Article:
Tuesday, November 15, 2011

Viridiana (1961)

Seen: On dvd on my tv, rented from netflix.

To give you an idea of where I'm coming from when I talk about Viridiana, let me begin with the sultry netflix summary: "Before taking her final vows, young nun Viridiana (Silvia Pinal) visits her uncle Don Jaime (Fernando Rey), who's supported her for years. But Jaime, fixated on his niece because of her resemblance to his late wife, sets out to corrupt her. Celebrated surrealist Luis Buñuel directs this controversial satire, which was banned by the Spanish government for obscenity and blasphemy. Viridiana won the Golden Palm at the Cannes Film Festival." Sounds awesome right? With the promise of heresy, incest, presumably sexy times, and a corrupted nun, I was looking forward to this movie. Turns out that's not at all what it's really about.

So in the beginning young nun Viridiana does indeed visit her ailing uncle and he totally lusts after her because she looks like his dead wife. But he doesn't try to seduce her, he drugs her and molests her when she falls asleep in his wife's wedding dress. Then he kills himself. This is all within the first half hour or so I think. The rest of the movie is about Viridiana helping a group of homeless people while her cousin tries to sleep with all the women in his vicinity. It's all a commentary on how shitty the Catholic Church is or something. Self-serving piety and all that.

Look, I dig Surrealism as much as the next person, despite all the sexism. Magritte is one of my favorite artists. So I think I should be more into Buñuel. I liked Un Chien Andalou because of how crazy it is, and The Discreet Charm of the Bourgeoisie is ok, and that's about as far as I got. I chose Viridiana because I think corrupted religious figures are always interesting, and I don't like Catholicism. Unfortunately, my completely off-base expectations coupled with Buñuel's meandering pace and narrative produced a lukewarm reaction as I viewed the film.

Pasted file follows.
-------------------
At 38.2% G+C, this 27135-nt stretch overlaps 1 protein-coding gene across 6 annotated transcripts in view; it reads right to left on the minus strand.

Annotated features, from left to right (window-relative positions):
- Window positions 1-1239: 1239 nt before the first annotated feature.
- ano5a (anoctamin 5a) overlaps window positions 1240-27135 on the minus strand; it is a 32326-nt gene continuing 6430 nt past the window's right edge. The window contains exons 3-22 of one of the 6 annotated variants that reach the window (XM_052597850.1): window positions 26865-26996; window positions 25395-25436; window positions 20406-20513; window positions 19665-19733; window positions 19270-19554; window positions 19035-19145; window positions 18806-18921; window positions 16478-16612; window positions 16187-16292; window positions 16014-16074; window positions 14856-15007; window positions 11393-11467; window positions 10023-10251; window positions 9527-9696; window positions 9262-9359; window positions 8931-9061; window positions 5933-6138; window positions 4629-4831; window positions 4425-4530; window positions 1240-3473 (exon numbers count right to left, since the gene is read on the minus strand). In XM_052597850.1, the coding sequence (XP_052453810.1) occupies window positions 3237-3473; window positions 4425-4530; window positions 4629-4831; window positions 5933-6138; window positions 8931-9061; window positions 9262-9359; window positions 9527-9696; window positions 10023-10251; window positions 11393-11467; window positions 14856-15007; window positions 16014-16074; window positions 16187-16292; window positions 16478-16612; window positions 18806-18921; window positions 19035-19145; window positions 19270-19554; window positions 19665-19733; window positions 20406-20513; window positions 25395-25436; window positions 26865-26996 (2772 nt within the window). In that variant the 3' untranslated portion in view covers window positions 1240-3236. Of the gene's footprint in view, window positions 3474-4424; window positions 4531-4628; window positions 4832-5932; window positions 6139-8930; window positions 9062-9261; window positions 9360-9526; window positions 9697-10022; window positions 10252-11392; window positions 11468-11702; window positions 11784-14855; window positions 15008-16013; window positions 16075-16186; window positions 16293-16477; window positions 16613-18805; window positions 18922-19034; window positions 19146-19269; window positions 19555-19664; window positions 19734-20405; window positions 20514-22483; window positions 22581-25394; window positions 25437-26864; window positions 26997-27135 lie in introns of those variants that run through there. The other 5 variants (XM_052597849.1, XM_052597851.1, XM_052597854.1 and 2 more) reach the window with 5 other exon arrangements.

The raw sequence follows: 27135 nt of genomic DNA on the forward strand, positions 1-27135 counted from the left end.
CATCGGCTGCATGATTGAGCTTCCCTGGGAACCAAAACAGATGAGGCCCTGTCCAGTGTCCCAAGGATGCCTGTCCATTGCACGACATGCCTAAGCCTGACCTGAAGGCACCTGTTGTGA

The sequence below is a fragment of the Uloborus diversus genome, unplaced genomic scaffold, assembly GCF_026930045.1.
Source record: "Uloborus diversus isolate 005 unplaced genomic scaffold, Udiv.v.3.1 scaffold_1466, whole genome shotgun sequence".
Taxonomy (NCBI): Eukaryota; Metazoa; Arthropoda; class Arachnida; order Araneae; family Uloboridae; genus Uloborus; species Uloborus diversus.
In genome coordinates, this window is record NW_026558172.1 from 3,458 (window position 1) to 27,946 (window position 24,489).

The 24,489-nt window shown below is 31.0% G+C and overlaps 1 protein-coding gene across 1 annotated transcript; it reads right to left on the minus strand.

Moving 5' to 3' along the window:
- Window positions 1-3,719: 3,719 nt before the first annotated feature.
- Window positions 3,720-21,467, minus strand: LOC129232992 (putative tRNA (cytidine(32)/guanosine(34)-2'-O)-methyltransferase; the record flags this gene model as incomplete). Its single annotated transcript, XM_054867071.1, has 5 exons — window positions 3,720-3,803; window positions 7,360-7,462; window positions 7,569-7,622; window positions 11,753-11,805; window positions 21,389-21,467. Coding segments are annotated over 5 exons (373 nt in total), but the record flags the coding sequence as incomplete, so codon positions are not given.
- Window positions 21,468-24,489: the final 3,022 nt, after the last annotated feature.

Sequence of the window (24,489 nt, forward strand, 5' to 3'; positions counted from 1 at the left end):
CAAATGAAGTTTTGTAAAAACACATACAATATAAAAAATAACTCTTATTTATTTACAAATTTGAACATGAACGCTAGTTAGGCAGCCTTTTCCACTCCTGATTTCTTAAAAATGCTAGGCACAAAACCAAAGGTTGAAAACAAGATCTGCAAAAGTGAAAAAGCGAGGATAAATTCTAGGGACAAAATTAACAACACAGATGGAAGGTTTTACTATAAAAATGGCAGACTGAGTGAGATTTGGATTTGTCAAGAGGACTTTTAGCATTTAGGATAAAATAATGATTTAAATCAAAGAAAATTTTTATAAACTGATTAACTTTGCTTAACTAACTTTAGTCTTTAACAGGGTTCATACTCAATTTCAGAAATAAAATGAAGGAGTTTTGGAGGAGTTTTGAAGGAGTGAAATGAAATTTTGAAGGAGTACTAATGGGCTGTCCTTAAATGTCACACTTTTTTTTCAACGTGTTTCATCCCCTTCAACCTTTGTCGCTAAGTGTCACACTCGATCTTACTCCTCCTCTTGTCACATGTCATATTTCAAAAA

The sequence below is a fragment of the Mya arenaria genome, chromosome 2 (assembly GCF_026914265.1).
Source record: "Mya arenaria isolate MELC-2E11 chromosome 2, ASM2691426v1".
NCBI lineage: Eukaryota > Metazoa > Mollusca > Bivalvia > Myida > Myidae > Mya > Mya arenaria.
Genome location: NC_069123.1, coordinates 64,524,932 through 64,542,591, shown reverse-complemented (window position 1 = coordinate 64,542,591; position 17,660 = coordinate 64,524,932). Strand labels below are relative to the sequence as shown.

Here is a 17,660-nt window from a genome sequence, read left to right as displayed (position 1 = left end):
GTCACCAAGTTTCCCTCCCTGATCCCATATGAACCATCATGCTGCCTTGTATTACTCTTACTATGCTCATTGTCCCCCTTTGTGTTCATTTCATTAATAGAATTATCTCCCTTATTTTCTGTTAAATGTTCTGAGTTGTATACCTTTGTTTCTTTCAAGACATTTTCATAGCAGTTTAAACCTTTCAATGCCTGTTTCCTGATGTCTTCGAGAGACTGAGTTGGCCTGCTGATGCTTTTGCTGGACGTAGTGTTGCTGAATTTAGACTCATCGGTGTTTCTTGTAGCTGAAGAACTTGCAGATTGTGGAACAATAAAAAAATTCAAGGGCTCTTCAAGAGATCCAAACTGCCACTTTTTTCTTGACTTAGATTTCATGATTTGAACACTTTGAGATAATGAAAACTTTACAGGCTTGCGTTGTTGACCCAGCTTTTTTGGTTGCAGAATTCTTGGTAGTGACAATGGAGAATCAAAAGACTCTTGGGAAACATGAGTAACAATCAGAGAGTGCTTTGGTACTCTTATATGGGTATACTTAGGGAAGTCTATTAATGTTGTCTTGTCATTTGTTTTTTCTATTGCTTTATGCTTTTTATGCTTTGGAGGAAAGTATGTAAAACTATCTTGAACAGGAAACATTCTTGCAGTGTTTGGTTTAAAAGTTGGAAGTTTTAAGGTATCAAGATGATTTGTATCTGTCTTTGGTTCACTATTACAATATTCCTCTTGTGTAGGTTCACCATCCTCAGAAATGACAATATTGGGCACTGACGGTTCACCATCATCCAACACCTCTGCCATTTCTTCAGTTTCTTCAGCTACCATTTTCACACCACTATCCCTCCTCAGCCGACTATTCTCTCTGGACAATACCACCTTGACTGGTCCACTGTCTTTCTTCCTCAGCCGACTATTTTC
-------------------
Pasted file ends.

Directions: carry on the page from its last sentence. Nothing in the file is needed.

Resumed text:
Part of the problem is that I didn't really understand the character of Viridiana. She's pretty, she's pious, she's confused, and she's kind of mean. I'm not sure what her motivations are for any of her actions, except taking in the local homeless since that is the kind of thing a guilt-stricken charitable person with sudden wealth might do. Everyone in this movie is unlikable, and it's ok, it happens, but I felt like there was nothing for me to hold on to. The story shifts several times so that I was never sure what the actual main plotline was, or if there even was one. I know I shouldn't hold Buñuel up to conventional standards, but because much of Viridiana is pretty straightforward with its blunt symbolism and stock characters, I continued to hold out for things that weren't there.

I liked the whole rich/poor dichotomy with the beggars and the Last Supper joke, and there is some powerful imagery in the film. The story seems like a failed quest for civility. The cast is strong, with Silvia Pinal's intense and captivating face forcing me to wonder just what forces lay behind it. Margarita Lozano stands out in the supporting role of maid Ramona- she is slightly crazed and easily dominated, and I kept expecting her to just break.

It's not that I disliked Viridiana, I guess I just expected something different. Though there are parts of it I enjoyed and appreciated, overall it felt lacking. That's cool it was banned in Spain though. Franco was such a dick, amirite?


Pair This Movie With: Mmmm not sure here. More Buñuel? I've heard Belle du Jour is good. Or The Sound of Music has a nun who goes away and lives in a fancy house, but she has a lot more fun than Viridiana!


  1. Hi Alex,
    I don't blame you for not liking this one. It's more miss than hit for me, but I haven't seen it in awhile. I would suggest checking out The Exterminating Angel and That Obscure Object of Desire, both of which are my favorite Bunuel films and a cut above The Discreet Charm....for me.

  2. Check out Bunuel's Exterminating Angel. That's kinda a fascinating concept.